• Found a 2010 Expedition on Craigslist in Pittsburg. Took the day off of work and drove out there with my wife to take it for a test drive. After a 45 minute test drive, I tell the buyer, “I’ll take it, drive us to a title bureau and we will get this done”. Five minutes later and a couple of miles from the title bureau the engine starts revving high and the vehicle stops moving. A quick look under the car shows transmission fluid all over the ground and all over the engine. This is the 1st test drive where I ever had to help push a vehicle into the repair shop! I opted not to buy this one. Blowing the transmission on the 1st day of drive to Alaska would have really put a damper on the trip!
• Ended up picking up a nice used Expedition from a family in Southern Ohio. Swapped lots of good band stories and Boy Scout stories as both of our kids were heavily involved in these activities. The Expedition was rock-solid and even had a new brake controller installed for towing – perfect!
• Found great little 13’ camper for sale a couple of hours away from me, but the price was quite a bit higher than I had budgeted. Made a couple of offers over the course of about 3 months. After the last offer, the seller told me that he had just sold the trailer….. but his folks had an identical one and would sell me theirs for my offer price. As it turned out, the couple that I bought the trailer from bought it brand new the year prior and had never used it due to some unfortunate health issues. We ended up with a new trailer for a used price. Both the son and his folks were extremely friendly. I even ended up with a couple of leads for a new pike fishing spot up in Ontario that we may try out one year.
• As the plan was to do this trip as inexpensively as possible, we did not stay at any RV camps along the way. Instead we spent our evenings at truck stops, Walmarts, and road-side pull-offs along the Alcan Highway. Prior to leaving, I removed the air conditioner, microwave, refrigerator, and heater from the camper. This worked great as it gave us more room for storage and lightened the load a bit. Where he AC unit was installed, I put in a 12V fan. While this may have been terrible for a trip to Texas, it was perfect for travelling to Alaska as the nights were cool and we had no need for the air conditioner. I had a 12V marine battery to run the lights, fan, and TV inside of the trailer. This worked great and we even watched a movie on the way up. For future reference, I would not recommend watching “BACKCOUNTRY” before you enter the Alaskan wilderness for 12 days. It’s a story about a couple that gets attacked by a bear in the wilderness…. it’s quite graphic!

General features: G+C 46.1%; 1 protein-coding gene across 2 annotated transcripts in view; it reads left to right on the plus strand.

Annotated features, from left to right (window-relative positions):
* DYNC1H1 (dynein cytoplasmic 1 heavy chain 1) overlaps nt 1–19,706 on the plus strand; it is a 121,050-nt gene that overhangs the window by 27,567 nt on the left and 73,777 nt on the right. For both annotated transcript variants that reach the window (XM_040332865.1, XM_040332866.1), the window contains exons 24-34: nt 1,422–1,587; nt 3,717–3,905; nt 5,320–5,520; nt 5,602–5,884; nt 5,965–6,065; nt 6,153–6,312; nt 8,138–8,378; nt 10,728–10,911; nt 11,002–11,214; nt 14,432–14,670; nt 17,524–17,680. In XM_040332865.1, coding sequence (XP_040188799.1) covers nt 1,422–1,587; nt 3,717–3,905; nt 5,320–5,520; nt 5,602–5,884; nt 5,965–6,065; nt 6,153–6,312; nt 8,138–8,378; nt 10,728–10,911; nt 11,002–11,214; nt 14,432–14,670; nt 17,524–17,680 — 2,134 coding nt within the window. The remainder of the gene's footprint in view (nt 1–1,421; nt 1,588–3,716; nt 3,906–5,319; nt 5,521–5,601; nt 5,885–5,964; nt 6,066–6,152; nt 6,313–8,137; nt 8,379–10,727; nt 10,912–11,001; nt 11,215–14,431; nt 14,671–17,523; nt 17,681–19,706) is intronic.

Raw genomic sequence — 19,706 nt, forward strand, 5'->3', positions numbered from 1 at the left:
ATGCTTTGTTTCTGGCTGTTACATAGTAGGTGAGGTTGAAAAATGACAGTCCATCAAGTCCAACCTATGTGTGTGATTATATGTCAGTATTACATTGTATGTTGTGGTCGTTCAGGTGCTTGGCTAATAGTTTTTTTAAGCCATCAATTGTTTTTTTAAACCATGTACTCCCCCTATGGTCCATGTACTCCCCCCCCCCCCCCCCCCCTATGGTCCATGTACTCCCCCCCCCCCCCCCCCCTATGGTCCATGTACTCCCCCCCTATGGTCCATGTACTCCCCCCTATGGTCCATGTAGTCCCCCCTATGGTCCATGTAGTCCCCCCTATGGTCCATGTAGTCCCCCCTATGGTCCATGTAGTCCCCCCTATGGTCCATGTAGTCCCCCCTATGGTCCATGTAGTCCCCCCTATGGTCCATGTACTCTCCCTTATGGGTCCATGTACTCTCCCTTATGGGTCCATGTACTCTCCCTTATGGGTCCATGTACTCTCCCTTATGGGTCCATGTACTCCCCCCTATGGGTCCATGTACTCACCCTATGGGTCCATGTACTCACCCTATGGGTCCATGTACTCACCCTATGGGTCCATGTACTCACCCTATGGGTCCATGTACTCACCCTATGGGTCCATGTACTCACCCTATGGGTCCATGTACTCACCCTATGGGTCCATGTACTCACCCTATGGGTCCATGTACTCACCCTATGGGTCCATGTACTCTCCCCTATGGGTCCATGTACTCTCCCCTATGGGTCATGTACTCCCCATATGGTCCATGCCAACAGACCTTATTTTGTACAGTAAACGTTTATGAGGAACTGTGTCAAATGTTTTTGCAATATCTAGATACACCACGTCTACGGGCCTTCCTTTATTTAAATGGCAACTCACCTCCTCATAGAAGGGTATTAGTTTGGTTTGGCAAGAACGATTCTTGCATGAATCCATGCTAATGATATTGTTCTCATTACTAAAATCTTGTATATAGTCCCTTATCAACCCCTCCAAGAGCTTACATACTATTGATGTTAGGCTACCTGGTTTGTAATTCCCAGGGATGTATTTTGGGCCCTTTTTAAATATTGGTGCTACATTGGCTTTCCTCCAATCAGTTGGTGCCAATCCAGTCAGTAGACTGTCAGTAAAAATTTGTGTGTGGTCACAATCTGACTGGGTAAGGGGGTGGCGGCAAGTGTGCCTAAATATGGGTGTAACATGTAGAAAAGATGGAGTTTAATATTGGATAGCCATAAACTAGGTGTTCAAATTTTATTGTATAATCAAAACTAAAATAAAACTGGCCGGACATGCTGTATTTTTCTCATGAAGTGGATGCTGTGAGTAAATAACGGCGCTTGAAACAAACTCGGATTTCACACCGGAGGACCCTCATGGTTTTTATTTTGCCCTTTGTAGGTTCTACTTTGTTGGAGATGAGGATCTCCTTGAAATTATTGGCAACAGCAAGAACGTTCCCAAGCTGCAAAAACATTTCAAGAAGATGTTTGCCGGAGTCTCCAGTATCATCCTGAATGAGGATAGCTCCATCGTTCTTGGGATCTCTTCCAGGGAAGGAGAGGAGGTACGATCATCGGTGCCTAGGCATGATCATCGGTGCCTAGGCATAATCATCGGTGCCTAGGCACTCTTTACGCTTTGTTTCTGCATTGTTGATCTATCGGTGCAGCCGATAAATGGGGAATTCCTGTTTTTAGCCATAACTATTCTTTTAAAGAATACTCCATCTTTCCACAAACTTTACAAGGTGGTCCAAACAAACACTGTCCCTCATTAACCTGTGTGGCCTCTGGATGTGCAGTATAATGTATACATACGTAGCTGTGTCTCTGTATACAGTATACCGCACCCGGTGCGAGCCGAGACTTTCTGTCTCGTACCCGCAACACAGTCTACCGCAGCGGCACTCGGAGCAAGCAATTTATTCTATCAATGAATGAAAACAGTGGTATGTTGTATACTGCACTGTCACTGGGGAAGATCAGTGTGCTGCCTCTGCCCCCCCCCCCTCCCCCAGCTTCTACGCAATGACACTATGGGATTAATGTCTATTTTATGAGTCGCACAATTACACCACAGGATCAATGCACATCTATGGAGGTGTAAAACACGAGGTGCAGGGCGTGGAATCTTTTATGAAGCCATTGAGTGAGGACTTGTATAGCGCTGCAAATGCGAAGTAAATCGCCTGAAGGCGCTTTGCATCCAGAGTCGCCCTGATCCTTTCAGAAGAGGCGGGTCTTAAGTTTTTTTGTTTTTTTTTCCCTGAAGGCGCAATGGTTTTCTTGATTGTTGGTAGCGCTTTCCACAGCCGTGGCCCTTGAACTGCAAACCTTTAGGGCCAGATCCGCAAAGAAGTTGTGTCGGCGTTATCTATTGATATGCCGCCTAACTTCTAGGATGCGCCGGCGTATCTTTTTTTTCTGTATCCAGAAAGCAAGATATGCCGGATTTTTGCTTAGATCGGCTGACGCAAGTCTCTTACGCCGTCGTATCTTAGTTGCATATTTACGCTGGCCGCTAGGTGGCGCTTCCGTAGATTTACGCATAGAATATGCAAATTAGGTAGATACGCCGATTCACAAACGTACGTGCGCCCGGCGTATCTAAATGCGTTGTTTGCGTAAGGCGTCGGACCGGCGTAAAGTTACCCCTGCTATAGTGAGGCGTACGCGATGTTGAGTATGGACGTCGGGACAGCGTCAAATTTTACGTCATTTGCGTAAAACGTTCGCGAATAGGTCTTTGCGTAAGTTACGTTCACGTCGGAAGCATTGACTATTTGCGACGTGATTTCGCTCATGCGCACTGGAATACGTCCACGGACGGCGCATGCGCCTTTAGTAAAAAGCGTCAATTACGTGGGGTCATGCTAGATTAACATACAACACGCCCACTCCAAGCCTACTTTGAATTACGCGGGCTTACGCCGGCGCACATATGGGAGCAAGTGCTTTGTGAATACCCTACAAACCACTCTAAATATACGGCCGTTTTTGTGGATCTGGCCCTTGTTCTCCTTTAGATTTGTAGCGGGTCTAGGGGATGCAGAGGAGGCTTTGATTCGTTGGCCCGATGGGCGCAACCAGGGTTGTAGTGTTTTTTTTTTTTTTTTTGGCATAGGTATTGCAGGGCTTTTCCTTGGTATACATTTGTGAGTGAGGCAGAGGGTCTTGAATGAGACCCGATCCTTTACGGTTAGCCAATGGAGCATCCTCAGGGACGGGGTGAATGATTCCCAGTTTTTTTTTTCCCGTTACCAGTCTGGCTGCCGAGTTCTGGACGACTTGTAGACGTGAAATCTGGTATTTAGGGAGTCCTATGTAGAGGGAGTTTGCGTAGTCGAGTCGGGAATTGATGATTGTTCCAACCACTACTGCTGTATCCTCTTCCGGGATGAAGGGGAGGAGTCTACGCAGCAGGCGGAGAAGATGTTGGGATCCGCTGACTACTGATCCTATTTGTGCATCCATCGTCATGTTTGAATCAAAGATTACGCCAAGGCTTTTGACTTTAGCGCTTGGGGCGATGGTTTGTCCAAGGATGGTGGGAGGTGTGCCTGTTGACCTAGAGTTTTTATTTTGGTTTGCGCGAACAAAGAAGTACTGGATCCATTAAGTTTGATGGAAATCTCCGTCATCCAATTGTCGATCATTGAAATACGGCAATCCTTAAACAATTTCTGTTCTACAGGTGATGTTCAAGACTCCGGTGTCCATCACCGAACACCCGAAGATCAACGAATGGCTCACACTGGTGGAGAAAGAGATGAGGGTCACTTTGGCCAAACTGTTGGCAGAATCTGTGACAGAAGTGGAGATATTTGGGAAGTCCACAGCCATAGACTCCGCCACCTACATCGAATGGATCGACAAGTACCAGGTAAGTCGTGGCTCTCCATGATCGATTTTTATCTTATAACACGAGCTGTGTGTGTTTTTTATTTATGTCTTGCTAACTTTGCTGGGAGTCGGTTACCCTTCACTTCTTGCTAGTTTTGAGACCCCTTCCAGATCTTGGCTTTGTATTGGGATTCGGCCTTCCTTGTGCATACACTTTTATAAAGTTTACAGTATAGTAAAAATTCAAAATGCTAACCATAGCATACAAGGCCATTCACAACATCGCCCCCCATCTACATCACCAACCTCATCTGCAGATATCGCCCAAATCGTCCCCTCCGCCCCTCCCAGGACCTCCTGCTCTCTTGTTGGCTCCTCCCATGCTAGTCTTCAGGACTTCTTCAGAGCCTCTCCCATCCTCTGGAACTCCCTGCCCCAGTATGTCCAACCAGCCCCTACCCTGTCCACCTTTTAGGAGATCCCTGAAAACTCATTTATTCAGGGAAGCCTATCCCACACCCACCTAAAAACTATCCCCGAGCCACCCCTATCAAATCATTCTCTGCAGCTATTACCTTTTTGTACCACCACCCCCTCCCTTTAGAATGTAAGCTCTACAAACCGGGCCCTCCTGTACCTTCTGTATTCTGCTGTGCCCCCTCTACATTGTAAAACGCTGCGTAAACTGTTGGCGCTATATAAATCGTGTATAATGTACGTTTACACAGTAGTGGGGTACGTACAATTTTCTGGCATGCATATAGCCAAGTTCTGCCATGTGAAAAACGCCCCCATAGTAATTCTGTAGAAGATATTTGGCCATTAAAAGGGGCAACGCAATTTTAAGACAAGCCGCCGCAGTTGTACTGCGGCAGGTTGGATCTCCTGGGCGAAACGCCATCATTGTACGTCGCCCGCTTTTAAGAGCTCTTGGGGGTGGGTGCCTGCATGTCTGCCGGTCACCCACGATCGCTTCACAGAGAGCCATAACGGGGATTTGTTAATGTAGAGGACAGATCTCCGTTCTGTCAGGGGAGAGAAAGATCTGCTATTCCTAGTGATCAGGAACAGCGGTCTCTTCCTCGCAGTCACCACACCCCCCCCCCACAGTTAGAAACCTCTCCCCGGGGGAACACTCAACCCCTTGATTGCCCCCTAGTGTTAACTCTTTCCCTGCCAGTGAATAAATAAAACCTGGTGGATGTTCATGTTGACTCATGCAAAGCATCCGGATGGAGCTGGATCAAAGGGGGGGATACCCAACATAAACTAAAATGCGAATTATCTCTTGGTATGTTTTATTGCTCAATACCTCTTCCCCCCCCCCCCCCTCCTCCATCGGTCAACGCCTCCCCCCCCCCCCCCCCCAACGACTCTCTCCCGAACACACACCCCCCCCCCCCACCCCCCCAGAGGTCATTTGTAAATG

With the gear all set, the details started to fall into place:
• Me, my son, and his best friend Leave June 23rd from Ohio with the camper and all of the gear
• Drive 650~700 miles each day. Find a place to sleep at a rest stop or park. Repeat until we hit Anchorage.
• Meet my brother in Anchorage on Thursday June 28th (flying in from Dayton, Ohio)
• Fly into the Innoko River Saturday morning Saturday June 30th
• Fish/Camp our way downriver about 30 miles.
• Get picked up from the Innoko Wednesday July 11th.
• Drop my brother back at the airport July 12th, then start driving back to Ohio
• Home July 19th or 20th.
The last challenge to our trip was my brother. He’s a super-avid fisherman such as myself, but he was extremely worried about camping in ultra-remote Alaska in the heart of Grizzly country. When I first talked to him about whether or not he was interested in the summer of 2017, the answer was “totally in, sounds awesome, can’t wait….. just need to confirm a couple of details before I officially say I’m in”. Summer turns into fall with no commitment, fall turns into winter. I draw a line in the sand and say, “I need a yes or no by January 1st or you are out and we are inviting another of my son’s friends to be our 4th”. On January 1st I agree to shorten the trip from 14 days to 12, and Steve gives me the official “I’m in”. When May rolls around and he still has not purchased a ticked I start getting worried. I figure worst case is that I’ll solo one canoe and the boys will tandem the 2nd canoe….. we can still make this work.
The week before we start driving for Alaska, my brother calls and says that he has purchased the ticket….. but bought a refundable one just in case he backs out at the last minute. We were ultra-pleased on Thursday June 28th when we couldn’t reach Steve by phone as this meant he had boarded the airplane!
That’s the one year long lead-in to the trip. Below is what actually happened.
Friday, June 22, 2018 - Leave Ohio, make it to Michigan’s upper peninsula, south shore of Lake Superior
We left Canton Ohio at 5:30 AM and made our 1st stop in Maumee, Ohio at 8:00 AM to visit some old scouting family friends. While Cameron left our Boy Scout Troop 4~5 years earlier when the family relocated to Maumee, the boys remained good friends and both earned their Eagle Scout awards in YR2017. Cameron’s Mom had an awesome breakfast waiting for us when we arrived. It was great to see the boys all together again before each starts off this fall on their new path…. Chris is headed to trade school to become a carpenter, Joey is headed to Kent State to study accounting, and Cameron is headed to the US Naval Academy.
After crossing into the Upper Peninsula of Michigan, we make our traditional BWCA stop along the North Shore of Lake Michigan at “Hog Island Country Store” for some pasties & smoked whitefish for dinner. We park and sleep for the evening at a boat launch ramp along the south shore of Lake Superior.